Very few men in history have an international impact on the ideology, politics and economics of the world as is the case with Karl Marx. After his 200th birthday, the world ponders over the ideas he prescribed and their consequences.
A philosopher is as good as the actions perpetrated by his disciples. Considered ideological father of communism, Lenin ascribed to Karl Marx’ beliefs when he led the Bolsheviks to overthrow the Czars in the 1917 Russian Revolution. What pursued next was a tyrannical regime where lands of peasants were snatched in the name of collectivization and millions starved to death, many million more in Stalin era. Another inspired man who customized Marxism into Maoism was Mao Zedong of China, who is considered responsible for tens of millions of death with his economic policies broadly classified as Great Leap Forward. Besides, Kim Jong II of North Korea, Khymer Rouge Govt of Cambodia and Ho Chi Minh of Vietnam have all referred to Marxism in one form or the other and millions of deaths have been attributed to their regimes.
But has Marx caused an impact to India in any form? Pt Nehru is believed to have romanticized Russian Revolution and expected an Indian version of it against the British. There was an enormous impact of Marxism on the economic policies in the formative years. The five-year plan was directly derived from The Soviet books of economics. We did not completely adopt communism but a softer version of it – socialism, which allowed the government huge controls over industrialization and distribution of wealth among the society. Corruption was a direct by-product of this phenomenon. Government officials who realized their power on decision making didn’t mind minting extra money for themselves for doing the ‘favors’ to state subjects. Socialism was added to the preamble of India in 1976 by Indira Gandhi and the policies continued till 1991 economic reforms when we took a turn to liberalization.
Marx inspired various political parties CPI, CPI(M), CPI(ML), MCPI, CMP of which the most prominent has been the communist party of India (Marxist) which ruled in Kerala, West Bengal, Tripura and also in Centre in various coalition Governments. They came close to hold the Prime Ministership when Jyoti Basu was at the helm. Opinions may vary but most agree that development did come to a standstill in the states they ruled. Plus, a ruthless machinery they developed to keep the party in power promoted hooliganism and murders.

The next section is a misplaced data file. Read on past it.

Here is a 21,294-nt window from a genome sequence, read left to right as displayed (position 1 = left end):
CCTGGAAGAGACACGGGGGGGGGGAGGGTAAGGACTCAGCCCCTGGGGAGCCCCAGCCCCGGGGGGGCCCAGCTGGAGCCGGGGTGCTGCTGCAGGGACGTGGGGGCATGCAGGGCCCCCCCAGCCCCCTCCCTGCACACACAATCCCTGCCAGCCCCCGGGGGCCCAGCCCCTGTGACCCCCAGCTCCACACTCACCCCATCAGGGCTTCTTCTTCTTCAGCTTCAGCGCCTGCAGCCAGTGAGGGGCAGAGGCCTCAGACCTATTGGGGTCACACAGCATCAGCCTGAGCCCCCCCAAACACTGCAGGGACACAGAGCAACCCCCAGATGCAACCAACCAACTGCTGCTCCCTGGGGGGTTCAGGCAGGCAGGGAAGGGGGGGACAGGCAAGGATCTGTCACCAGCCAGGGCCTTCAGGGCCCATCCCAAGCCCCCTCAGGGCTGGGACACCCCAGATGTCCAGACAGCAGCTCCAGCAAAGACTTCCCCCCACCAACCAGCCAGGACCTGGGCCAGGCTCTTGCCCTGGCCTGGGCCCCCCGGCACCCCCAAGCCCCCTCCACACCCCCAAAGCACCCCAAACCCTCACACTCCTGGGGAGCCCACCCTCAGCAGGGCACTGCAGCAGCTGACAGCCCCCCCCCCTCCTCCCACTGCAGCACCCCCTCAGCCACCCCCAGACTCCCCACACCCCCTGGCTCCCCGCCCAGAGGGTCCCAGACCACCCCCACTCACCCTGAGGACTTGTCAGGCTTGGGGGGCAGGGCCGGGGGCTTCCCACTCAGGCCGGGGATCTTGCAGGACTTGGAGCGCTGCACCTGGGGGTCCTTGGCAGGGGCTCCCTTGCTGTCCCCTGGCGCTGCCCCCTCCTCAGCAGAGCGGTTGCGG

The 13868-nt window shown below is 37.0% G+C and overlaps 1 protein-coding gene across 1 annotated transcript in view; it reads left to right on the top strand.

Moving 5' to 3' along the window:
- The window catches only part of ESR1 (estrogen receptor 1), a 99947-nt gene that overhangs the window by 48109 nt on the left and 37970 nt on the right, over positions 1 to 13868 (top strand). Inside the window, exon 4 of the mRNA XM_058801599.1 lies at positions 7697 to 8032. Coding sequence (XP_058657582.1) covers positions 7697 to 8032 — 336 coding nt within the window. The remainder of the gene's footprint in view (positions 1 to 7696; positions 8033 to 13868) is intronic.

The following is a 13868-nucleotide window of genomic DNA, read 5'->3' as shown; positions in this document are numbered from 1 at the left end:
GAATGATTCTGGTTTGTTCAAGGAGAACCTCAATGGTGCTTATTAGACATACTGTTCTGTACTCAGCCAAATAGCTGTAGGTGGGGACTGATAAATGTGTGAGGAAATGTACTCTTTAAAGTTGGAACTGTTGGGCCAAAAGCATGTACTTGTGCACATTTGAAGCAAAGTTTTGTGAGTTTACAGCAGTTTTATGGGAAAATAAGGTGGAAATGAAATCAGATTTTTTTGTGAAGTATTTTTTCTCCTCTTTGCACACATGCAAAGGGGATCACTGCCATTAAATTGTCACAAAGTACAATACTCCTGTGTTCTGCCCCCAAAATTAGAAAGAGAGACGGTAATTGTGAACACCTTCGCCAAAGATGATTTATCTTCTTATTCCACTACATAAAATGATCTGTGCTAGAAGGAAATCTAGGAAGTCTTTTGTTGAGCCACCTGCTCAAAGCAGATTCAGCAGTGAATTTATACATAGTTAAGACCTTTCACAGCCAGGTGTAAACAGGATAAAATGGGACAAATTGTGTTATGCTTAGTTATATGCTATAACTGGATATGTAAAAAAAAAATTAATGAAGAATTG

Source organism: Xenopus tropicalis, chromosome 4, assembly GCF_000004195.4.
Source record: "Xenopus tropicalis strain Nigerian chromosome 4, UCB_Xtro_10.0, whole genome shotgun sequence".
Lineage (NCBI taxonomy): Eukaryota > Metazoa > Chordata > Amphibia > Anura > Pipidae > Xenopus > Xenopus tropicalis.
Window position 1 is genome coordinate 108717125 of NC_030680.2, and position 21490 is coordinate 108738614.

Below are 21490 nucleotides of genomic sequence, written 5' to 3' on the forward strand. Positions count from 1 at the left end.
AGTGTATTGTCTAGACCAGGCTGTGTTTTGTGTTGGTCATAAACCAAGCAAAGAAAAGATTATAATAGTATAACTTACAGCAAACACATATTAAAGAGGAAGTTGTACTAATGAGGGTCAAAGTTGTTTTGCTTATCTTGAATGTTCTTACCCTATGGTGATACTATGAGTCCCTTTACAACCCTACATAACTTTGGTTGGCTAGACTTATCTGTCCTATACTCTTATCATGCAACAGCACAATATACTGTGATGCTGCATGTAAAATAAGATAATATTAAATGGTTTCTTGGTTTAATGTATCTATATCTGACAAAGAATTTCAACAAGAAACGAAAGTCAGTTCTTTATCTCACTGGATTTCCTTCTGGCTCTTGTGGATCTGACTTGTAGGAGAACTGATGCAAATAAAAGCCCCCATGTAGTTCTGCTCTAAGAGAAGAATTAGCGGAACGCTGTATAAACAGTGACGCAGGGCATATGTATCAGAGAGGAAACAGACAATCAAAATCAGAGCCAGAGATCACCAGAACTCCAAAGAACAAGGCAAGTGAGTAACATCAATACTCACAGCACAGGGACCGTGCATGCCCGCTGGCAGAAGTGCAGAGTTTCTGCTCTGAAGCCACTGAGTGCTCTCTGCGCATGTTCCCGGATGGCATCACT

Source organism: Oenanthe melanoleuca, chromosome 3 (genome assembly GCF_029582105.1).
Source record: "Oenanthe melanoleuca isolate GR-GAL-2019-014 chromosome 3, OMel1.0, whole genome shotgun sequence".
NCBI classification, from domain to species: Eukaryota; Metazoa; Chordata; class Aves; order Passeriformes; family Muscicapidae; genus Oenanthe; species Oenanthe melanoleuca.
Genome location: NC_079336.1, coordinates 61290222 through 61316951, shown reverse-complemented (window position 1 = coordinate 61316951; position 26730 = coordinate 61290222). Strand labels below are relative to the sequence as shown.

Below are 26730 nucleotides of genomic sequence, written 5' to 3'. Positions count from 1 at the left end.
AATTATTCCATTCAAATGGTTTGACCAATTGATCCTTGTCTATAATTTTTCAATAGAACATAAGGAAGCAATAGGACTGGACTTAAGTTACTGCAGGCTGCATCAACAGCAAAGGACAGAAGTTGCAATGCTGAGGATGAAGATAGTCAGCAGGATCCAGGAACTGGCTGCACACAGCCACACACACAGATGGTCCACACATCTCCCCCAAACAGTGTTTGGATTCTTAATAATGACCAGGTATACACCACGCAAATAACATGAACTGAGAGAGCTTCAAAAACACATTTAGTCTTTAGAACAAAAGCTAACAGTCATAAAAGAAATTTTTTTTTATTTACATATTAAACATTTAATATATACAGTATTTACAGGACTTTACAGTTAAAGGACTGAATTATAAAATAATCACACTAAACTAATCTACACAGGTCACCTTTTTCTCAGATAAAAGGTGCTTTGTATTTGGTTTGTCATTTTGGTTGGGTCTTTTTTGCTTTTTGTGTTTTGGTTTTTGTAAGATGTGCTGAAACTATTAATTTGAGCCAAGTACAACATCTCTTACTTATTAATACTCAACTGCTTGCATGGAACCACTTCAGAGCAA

Even today, Kerala has reportedly one of the highest records of political murders by Left Organizations. Besides various student organizations including AISF and AISA have added to the violence in years. Karl Marx prioritized communism over everything else, even nationalism, there are scores of reports of how Communist parties were sympathetic to China in the 1962 war and to Pakistan in 1971 war of Bangladesh, since Pakistan was a Chinese ally. Even today, the Marxists do not hesitate to chant “Bharat tere tukde honge” if that is the price to pay to spread communalism in India.
However, the most profound impact that Karl Marx had over India originated in the village called Naxalbari, which spread to various parts of Central and eastern India as cancer called ‘naxalism’. Marx had said, ‘No Great movement has ever been inaugurated without bloodshed’. An armed struggle by the tribals and villagers who took it upon themselves to bring economic parity and justice through people’s court defying the state took thousands of lives over the years and deprived generations of the benefit of development. The top layers in this movement took it as an efficient means to exercise power over the Naxal belt in the name of bringing justice to the oppressed and exploiting themselves. His idea of establishing a classless and stateless communist society has bled India with numerous cuts.
Marx was blatantly against capitalism as he believed and rightly so that it increases the disparity in the rich and poor. But he grossly underestimated the capability of capitalism in wealth creation and removing poverty. A communist may have a rich and poor both at poverty levels to maintain equality, rather than rewarding the meritorious with wealth. Communism as an economic policy has failed throughout the world, as is evident in various countries, notable east Germany and USSR. It is surprising that in the land of Gandhi, who is the pioneer of non-violence, we have parties floated on the philosophies of a person who justifies violence to achieve the means of communism. It is time Indian counterparts take cognizance and corrective measures, else irrelevance is the on their way too. The Birthday is over and so should the ‘Party’.